Jesse Cohen and Eric Emm sat relaxed in leather couch in the back of DC9 as they waited for showtime to roll around after their soundcheck. Both members of Tanlines wore jeans with a denim shirts and denim jackets, which they quickly pointed out and mocked themselves for. I had forgotten my notebook of questions in my rush to get through DC traffic and parking in time, and thusly the interview opened up with a back and forth about denim and boots, which I will spare you. After that though, Cohen and Emm deftly handled my open-ended questions with humor and acuity. ––Matt Conover
PMA: With your album, I really wanted to find out what it was about, what your main goals were for it. I know that a horrendously broad question…
COHEN: Then we’ll give you a horrendously broad answer. [laughs]There’s not a simple answer. To me, we sat down to write this album, and I just sort of hear that time of our lives. This album came at a crossroads in both our personal lives and also in our careers as musicians. It was sort of about figuring out what is the meaning of adulthood and what kind of life we want—that was the shit that was going on in my head as were working on it. Someone said it was a great “mid-mid-life crisis album,” and that’s about right. But it isn’t like, “oh, all these songs are about my ex.” There isn’t a story like that. We paint with broader strokes when it comes to meaning, in that way. It’s emotionally abstract. The songs aren’t stories for the most part—though maybe a couple are inspired by more specific things.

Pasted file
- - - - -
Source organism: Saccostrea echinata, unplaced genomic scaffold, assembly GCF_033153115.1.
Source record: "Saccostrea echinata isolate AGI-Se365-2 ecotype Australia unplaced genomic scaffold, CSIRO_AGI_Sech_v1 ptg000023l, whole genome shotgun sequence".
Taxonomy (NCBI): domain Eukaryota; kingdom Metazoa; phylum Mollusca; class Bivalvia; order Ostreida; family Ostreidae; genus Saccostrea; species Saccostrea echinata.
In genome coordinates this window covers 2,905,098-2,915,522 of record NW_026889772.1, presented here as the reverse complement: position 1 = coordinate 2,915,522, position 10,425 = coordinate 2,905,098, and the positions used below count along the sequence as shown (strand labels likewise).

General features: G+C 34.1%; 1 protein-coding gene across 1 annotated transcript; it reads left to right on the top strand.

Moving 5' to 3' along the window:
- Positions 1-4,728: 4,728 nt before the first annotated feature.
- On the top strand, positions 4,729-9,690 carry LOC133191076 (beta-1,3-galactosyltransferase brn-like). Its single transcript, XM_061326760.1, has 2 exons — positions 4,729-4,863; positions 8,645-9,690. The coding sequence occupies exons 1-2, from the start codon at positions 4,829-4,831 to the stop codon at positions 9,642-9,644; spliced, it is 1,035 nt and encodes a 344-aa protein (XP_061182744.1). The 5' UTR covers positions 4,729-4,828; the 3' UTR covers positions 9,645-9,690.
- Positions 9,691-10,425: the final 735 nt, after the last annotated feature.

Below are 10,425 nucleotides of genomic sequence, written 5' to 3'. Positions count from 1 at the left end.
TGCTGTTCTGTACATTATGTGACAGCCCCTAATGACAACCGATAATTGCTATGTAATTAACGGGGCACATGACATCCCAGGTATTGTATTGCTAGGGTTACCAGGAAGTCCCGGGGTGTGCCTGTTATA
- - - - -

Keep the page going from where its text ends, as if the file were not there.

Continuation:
EMM: Some of them are. There are these broad, basic life-experience songs that you can plug your own experience into a little bit. But there’s no specific theme, like an ex-girlfriend or a death in the family or something like that. It’s just life.
COHEN: I think I like “emotionally abstract,” that’s a thing I hadn’t said before…
EMM: It’s emotionally abstract, existential pop.
COHEN: Yeah. There’s definitely a lot of emotion in it but…
EMM: Without being emo.
PMA: Or too open.
EMM: I’ve heard some people refer to the lyrics as cryptic.
COHEN: Or vague.
EMM: And I’ll take that as the abstract side of it. I see the lyrics as fairly plain. I don’t think they’re dressed up too poetically. They’re not attempts to be clever or something like that. But the broader theme would probably be a mid-mid-life crisis.
COHEN: Growing pains.
EMM: Thirty-something growing pains.
PMA: Where does the name Tanlines come from?
COHEN: It’s not a good story. We needed a name to put the thing on the internet. A lot of times we’ll write songs and then at the end of the night Eric will drop me off at home and we’ll talk about stuff, figure stuff out, and it was one of those nights. We wanted to put something out and we needed a name for it, and we saw it written on the back of truck and decided that it would be fine, and now we’re stuck with it.
EMM: It had more meaning than that. It wasn’t just like let’s pick a random word that sounds cool.
COHEN: It worked because we’re two white guys sitting in-doors most of the time, working in a studio, and it’s nice outside and the music we make sounds “warm,” or has some warmness to it. It’s sort of a reflection of that. And it’s musical—like a bass line, a keyboard line, a striped shirt, a nautical striped shirt. [laughs] There’s all that stuff in it.
EMM: It’s like naming a child or a dog or a pet. So you like it, and you think it’s great for a while, and then you know…
COHEN: Hopefully by the time you get sick of it, you have defined the word more than it has defined you.
EMM: In a lot of ways the name is a stamp of something I’d rather not be stamped with, but there’s nothing you can do.
PMA: What is that?